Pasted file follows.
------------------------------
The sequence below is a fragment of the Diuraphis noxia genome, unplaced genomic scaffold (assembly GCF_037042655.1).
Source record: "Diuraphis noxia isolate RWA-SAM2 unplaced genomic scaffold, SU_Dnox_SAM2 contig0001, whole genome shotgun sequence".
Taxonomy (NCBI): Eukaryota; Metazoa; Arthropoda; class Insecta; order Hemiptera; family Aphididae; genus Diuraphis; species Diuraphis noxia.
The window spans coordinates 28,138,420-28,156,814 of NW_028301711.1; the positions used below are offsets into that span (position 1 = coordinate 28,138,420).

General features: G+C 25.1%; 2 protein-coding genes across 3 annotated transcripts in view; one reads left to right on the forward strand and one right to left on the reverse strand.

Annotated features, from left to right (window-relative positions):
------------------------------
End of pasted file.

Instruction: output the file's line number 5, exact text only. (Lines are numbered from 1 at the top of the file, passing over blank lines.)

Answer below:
General features: G+C 25.1%; 2 protein-coding genes across 3 annotated transcripts in view; one reads left to right on the forward strand and one right to left on the reverse strand.